As I'm sure you've worked out by now, DeVSeO is about combining cutting edge development methods with search engine optimisation processes.
The use of online website enhancement tools is becoming more and more popular across the internet as webmasters look to gain a competitive advantage over the competition and we've currently got 6 such tools which are free for you to use to make the most from your website.
Whilst the tools we currently offer provide you with the building blocks and advice for a great website, we want to add more to our profile.
In addition to the new tools we are currently developing, we need your help. Is there a tool out there that could be better or a tool that doesn't exist that could make your life a whole lot easier? Then we want to hear from you, get in touch with us with your ideas and we'll look to get the tools you want and need out there for all to use.
And now for a shameless plug: you can now follow us on twitter, just enter your details into the 'Add Us to Twitter' section the left hand side of this page (Please note: we CANNOT see this information)
As always, we look forward to hearing from you with your ideas and thoughts.
In the last installment of this tutorial I went through the first few parts of YSlow that tell you how your site is performing when it comes to page loading. After reducing the number of HTTP requests by reducing the number of files and images that the browser has to call and load from the server there are still a number of optimisation practices you can use to better optimise the front-end performance of your sites.
The easiest way to add an expires header to the files on your server is by using an .htaccess file and setting the expiry there. An htaccess file is a file that should reside in the main directory of your web server and allows you to set up some server configuration before the browser even sees a file on the server. You can set up URL re-writing, header redirecting, in this case expires headers and many other configurations.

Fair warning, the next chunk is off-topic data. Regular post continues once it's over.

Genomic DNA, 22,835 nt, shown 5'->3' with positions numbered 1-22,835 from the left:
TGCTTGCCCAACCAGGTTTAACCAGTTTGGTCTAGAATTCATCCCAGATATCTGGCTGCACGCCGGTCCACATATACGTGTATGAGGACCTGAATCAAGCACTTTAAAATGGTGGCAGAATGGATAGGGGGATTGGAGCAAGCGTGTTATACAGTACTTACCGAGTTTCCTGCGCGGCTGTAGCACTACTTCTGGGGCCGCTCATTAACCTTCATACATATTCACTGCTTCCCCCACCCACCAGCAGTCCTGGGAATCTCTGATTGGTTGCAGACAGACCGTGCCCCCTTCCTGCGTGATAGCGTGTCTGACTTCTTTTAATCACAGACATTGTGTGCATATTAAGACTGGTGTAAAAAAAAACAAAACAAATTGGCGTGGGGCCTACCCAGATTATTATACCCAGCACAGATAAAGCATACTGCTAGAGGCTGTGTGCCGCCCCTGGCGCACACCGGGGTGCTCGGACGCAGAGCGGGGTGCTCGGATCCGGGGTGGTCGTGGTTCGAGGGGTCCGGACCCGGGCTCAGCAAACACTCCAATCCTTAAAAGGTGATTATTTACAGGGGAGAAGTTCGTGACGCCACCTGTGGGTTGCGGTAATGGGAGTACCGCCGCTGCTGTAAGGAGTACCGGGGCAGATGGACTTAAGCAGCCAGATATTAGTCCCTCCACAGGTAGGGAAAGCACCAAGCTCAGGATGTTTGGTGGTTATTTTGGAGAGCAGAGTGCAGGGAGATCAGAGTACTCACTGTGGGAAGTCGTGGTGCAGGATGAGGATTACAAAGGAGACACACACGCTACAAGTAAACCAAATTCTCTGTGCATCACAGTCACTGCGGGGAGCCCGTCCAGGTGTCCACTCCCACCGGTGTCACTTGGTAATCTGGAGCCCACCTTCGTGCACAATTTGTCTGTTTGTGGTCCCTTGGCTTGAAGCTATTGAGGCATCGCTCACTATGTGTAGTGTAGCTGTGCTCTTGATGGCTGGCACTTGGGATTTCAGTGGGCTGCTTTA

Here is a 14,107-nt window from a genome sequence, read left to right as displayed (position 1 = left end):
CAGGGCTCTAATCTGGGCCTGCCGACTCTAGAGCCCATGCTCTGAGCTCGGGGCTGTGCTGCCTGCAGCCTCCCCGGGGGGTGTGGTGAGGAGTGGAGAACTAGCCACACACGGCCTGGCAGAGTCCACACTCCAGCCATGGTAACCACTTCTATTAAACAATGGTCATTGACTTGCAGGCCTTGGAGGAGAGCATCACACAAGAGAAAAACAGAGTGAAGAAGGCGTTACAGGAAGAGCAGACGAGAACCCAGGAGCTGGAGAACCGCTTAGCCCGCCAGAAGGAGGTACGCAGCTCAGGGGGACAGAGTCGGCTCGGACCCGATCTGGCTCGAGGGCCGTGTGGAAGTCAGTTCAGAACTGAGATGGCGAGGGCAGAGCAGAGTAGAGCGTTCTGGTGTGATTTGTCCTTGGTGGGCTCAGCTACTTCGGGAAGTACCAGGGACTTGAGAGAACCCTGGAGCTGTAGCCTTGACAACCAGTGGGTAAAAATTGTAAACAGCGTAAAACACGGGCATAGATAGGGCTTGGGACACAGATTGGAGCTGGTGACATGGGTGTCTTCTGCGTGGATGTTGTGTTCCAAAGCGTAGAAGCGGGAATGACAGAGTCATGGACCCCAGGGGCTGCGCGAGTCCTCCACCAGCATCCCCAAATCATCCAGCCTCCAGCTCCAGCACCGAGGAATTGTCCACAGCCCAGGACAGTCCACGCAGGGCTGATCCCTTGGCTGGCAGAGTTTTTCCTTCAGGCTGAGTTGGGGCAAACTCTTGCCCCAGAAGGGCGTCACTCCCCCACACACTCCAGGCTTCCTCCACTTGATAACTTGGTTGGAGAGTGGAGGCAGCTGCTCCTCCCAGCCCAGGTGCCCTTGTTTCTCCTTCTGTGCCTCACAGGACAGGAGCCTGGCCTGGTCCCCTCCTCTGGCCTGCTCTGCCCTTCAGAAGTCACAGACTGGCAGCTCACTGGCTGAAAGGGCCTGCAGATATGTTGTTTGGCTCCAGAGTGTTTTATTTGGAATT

>YSlow is Yahoo's answer to showing you exactly why your web page is not performing to the highest possible standard in terms of speed, through optimisation. The add-on for Mozilla Firefox was written by Steve Souders and his team and Yahoo and aims to teach you good web practices in helping visitors get the best of your site.
The first point to make is that there are two ways in which you can optimise your web site: on the back end, and on the front end. If you are running a CMS or MVC framework on the back end of your site then the chances are that you are not going to have an easy job optimising the code to deliver the site as fast as possible.
Well, according to Steve, you're in luck! I'm not suggesting here that you should not worry about optimising the back end of your site, because you should, but it's a long and arduous process with little influence on the end user experience compared to front end optimisation. It has been claimed that you can save users about 5-10% of the overall optimisation of a web page optimising the back end. Compare this to the 80-85% optimisation you can perform on the front end and you certainly know where to start!